Tuesday, 31 August 2010

Christmas Traditions

With around 15 weeks to go til the big day, I have been thinking about the family traditions that surround Christmas.

For some, it's going to Midnight Mass at their local Church, singing carols at their local service, helping others by volunteering at homeless shelters, day care centres or simply giving to a chosen charity.

For others, traditions stay closer to home. Spending some quality time with their family and friends. Traveling from abroad to sit at the family table on that special day. Having a turkey with all the trimmings. Watching the Queen's speech, and falling into an over-stuffed, drunken coma!

For Amy from The Contented? Maybe it's all about the presents and food!
"* Open one present from under the tree on Christmas eve
* Not allowed to open the Quality Street until Christmas eve (though my brother and I did once open it up several days early and then tape it back up again so Mum and Dad wouldn't know)
* Open presents in PJ's
* First thing to eat must be a chocolate (I think I made that one up, as not all my family abides by this rule!)
* Open stockings first
* Stockings are more joke-type presents (silly rubbers, a wrapped up walnut etc)
* Everyone has to eat at least one sprout with their Christmas dinner"
This seems to be the general 'rule' of the people I spoke to, but not for Amy's husband who's traditions are, shall we say, a little less relaxed!

"* Up and dressed before any presents are opened
* Stockings opened last
* Stockings contain substantial presents (such as perfume, DVDs, clothes)"

What can I say, he's a man with expensive tastes!

Many people included driving around in the run up to Christmas to gaze upon all of their neighbourhoods festive light displays whereas Michelle from Who drank all the tea? and her family like nothing more then a good Christmas movie!
"Every Xmas Eve we always draw the curtains, snuggle on the sofa and watch 'A Muppet Christmas Carol'. Done it for YEARS."
Here, in my family our traditions are simple.

We see my side of the family on Christmas Eve, and Drew's side of the family on Boxing Day. Christmas Day is just for us.

In the morning, the children open their stockings (which Santa leaves at the end of their beds) while Drew and I sit in bed listening to their excited squeals 'He's been!', 'WOW, some new crayons!', 'Yes! I wanted one of those!' before the inevitable stampede across the hall into our bedroom and getting jumped on!

We then go down for breakfast, although mostly very little is eaten due the the excitement and the shaking of further presents from under the tree!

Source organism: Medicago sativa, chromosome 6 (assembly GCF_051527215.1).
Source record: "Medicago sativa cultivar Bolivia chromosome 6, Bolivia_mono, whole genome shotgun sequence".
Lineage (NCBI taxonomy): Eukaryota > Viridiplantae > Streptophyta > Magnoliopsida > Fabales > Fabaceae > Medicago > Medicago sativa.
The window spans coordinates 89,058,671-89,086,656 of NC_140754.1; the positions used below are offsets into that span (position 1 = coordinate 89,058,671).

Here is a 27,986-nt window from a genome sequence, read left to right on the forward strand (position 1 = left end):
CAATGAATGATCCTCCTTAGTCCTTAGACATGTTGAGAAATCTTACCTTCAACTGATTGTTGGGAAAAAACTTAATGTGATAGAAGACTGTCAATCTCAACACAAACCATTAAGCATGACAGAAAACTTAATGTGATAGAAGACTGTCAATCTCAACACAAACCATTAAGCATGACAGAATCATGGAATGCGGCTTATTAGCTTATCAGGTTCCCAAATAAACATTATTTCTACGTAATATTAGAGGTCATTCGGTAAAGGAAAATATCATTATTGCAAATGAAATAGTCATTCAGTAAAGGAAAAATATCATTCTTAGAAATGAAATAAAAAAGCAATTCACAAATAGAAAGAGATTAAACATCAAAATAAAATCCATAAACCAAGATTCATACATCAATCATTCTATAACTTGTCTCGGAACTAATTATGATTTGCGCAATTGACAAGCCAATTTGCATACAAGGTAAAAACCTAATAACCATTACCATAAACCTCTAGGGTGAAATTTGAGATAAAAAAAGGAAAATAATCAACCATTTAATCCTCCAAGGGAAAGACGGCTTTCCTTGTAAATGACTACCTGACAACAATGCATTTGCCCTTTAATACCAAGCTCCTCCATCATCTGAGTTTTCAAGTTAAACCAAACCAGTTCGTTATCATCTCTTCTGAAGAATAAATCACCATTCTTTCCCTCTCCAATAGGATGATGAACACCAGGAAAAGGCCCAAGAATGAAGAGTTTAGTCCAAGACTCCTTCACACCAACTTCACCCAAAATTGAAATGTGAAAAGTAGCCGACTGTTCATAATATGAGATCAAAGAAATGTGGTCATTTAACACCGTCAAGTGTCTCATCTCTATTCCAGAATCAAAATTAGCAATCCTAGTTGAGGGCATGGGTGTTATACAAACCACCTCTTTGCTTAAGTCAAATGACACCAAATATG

Each child opens a present in turn, and shows the rest of the family what they have received.

If the weather isn't too bad we all wrap up warm and take a walk to the local park after Christmas Lunch and let the children play and let off a bit of steam.
When we arrive home, I make some hot chocolate with some mini marshmallows to warm us up and we play with new toys and games.

We make a 'Thank you' card for Santa with the new stationary sets.

As a special treat, the children are all allowed 1 chocolate from the tin (Roses/Quality Street etc) before bed.

In the lead up to the magical day, we decorate the house with lots of homemade decorations. Handmade wreaths, paper chains, salt dough figurines, pompoms and clay divas, while listening to Christmas songs.

We walk the streets to look at the beautifully lit houses.

The children put on a performance, dance/sing etc for the family.

We select the Hallmark channel and watch all of the old Christmassy movies, along with all of the Disney channels Christmas cartoons!

We bake a couple of batches of Christmas cookies. And we buy a brand new Christmas story book, for Daddy to read to us all before bed on Christmas Eve.

We also participate in making up charity shoe boxes with small toys and gifts for those less fortunate, and I donate to Cancer Research UK, which is a charity close to my heart which I raise money for throughout the year.
I would like to think that in years to come, when my children have children and so on and so forth, some of these traditions will continue.


  1. It's lovely to have Christmas traditions. Makes the day extra special!
    (But don't make me think about Christmas now, it's still August - well for two more hours anyway!)

  2. You've brought tears to my eyes. I very much hope to instill some tradition to our celebrations. It is sad that I have no traditional christmas memories to look back on from my childhood. I can feel a christmas blog coming on..

  3. Sorry, PhotoPuddle! Will ease up on the Christmas blogging!

  4. Mummybean, I didn't mean to make you cry!! lol.
    We never really had any formal traditions growing up either, but I really wanted to install some for my children to grow up with. I think things like that are important. It's stuff like this that they will remember in years to come.

  5. Love this post.
    Had completely forgotten about the "He's been" comments you listen to your children squealing on Christmas morning - my brother and I still say that to this day (he's 36, I'm 32!).
    I think the Christmas story book is a great idea, and I'm stealing it!

  6. Thank you! I'm truly glad that you liked the post, especially as you and your hubby were featured in it!

    My bloke is the same he'll be 34 this year and it's his families joke to call eachother up first thing Christmas morning and shout 'He's been' as loud as they can!

    I introduced the Christmas book thing about 5years ago. The big kids love it and this year the little kids will be getting a bit more excited by it all too. I can't wait to see their little faces!